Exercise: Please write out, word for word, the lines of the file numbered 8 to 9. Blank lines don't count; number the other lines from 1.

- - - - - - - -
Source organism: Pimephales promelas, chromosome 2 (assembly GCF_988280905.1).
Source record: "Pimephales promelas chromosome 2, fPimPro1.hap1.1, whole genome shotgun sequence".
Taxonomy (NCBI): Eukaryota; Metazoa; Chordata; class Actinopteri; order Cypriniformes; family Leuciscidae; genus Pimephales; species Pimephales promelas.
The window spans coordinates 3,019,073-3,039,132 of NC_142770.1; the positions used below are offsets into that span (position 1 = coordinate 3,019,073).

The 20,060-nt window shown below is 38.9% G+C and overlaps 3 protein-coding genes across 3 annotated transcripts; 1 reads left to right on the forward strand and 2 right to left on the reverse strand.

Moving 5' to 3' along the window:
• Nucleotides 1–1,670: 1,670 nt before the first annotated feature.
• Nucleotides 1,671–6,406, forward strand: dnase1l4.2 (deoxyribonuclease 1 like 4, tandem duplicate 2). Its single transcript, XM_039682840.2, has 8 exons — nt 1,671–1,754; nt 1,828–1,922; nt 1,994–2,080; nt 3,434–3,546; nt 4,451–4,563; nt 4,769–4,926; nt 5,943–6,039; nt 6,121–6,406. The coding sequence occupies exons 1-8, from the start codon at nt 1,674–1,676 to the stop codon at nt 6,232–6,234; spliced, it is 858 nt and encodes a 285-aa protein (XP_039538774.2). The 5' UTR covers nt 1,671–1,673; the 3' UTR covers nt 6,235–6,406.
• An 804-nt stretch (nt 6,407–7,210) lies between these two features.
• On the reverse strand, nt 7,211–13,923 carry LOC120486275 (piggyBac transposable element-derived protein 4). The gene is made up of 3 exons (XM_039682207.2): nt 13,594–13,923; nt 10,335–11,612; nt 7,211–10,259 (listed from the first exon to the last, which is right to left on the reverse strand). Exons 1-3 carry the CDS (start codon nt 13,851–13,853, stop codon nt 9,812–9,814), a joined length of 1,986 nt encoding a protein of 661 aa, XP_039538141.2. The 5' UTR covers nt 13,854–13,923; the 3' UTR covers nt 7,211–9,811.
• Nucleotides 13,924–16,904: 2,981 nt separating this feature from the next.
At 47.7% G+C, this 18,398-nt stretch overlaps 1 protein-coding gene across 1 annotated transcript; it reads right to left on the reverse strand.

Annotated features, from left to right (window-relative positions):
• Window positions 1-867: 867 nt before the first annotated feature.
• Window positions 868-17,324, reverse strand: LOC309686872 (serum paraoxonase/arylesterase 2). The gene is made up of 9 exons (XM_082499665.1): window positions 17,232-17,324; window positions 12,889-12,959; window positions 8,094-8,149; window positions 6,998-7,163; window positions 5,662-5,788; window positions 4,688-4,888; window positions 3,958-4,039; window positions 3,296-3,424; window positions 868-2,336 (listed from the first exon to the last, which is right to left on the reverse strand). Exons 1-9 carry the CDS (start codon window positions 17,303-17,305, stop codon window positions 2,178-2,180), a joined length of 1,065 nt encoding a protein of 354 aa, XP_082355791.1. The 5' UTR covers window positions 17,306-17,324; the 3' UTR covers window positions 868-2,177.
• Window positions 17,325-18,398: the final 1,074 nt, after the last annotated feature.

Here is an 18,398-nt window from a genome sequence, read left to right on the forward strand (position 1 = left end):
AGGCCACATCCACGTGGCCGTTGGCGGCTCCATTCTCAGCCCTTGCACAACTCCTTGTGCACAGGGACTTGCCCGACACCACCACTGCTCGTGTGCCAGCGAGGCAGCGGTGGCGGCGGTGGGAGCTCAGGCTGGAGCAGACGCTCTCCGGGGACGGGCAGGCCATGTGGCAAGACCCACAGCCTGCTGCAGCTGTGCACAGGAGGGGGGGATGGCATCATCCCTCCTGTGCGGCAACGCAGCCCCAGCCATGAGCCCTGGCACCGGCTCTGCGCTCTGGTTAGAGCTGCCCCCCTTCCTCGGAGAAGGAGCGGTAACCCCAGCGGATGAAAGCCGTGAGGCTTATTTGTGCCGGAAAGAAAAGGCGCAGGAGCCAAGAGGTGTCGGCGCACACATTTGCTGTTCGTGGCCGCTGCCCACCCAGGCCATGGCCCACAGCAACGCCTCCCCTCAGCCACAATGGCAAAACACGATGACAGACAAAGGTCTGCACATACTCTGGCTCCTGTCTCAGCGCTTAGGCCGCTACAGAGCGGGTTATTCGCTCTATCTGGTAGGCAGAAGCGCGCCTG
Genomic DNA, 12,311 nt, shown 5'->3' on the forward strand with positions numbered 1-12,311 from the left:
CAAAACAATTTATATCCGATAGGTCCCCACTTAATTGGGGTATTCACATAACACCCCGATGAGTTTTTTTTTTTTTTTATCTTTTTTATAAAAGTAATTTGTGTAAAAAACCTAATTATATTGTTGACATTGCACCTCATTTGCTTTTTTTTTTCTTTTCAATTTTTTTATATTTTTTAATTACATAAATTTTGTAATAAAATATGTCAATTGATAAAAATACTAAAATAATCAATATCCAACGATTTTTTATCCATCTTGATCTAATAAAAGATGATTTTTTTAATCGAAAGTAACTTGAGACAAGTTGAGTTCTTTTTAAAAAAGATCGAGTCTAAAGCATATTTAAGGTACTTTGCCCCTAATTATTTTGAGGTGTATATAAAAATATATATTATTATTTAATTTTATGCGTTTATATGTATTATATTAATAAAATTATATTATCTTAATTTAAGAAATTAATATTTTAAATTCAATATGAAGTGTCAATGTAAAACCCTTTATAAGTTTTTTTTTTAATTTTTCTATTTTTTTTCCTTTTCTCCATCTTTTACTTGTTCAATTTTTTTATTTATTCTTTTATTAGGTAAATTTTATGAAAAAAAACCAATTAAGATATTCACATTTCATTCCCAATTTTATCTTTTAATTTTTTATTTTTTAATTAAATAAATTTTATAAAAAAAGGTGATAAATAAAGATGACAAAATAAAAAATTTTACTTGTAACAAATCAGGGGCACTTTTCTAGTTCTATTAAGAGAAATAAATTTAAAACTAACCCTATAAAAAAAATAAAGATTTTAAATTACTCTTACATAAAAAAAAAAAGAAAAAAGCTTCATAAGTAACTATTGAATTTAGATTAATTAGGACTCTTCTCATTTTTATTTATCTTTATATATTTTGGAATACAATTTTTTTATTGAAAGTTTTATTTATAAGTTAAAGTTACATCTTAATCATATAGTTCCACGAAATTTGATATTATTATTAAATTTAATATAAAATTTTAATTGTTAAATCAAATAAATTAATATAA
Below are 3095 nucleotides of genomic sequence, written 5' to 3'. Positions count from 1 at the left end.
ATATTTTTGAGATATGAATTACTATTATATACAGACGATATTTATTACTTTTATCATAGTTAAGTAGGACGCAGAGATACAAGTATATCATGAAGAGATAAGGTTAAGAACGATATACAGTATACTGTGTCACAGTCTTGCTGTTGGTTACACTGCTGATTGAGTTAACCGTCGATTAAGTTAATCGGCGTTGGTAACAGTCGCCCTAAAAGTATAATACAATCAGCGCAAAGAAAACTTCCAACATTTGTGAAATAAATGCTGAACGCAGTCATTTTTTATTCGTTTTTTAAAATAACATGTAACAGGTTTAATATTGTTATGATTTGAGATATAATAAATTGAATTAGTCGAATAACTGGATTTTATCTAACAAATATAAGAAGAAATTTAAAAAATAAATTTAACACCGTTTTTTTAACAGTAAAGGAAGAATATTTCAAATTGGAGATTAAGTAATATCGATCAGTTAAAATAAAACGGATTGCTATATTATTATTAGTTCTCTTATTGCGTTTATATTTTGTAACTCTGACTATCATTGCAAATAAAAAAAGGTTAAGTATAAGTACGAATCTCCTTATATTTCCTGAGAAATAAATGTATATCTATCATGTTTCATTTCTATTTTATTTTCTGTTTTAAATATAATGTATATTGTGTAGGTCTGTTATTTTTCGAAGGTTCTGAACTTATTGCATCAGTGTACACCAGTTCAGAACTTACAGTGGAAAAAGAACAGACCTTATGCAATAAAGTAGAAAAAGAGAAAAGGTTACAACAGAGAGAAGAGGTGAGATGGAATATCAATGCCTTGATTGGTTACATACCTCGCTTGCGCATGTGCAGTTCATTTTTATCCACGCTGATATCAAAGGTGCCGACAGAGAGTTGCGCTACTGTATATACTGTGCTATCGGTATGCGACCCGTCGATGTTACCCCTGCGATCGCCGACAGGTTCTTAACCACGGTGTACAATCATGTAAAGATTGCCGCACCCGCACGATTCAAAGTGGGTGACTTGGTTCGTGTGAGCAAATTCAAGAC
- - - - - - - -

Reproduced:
• Nucleotides 1,671–6,406, forward strand: dnase1l4.2 (deoxyribonuclease 1 like 4, tandem duplicate 2). Its single transcript, XM_039682840.2, has 8 exons — nt 1,671–1,754; nt 1,828–1,922; nt 1,994–2,080; nt 3,434–3,546; nt 4,451–4,563; nt 4,769–4,926; nt 5,943–6,039; nt 6,121–6,406. The coding sequence occupies exons 1-8, from the start codon at nt 1,674–1,676 to the stop codon at nt 6,232–6,234; spliced, it is 858 nt and encodes a 285-aa protein (XP_039538774.2). The 5' UTR covers nt 1,671–1,673; the 3' UTR covers nt 6,235–6,406.
• An 804-nt stretch (nt 6,407–7,210) lies between these two features.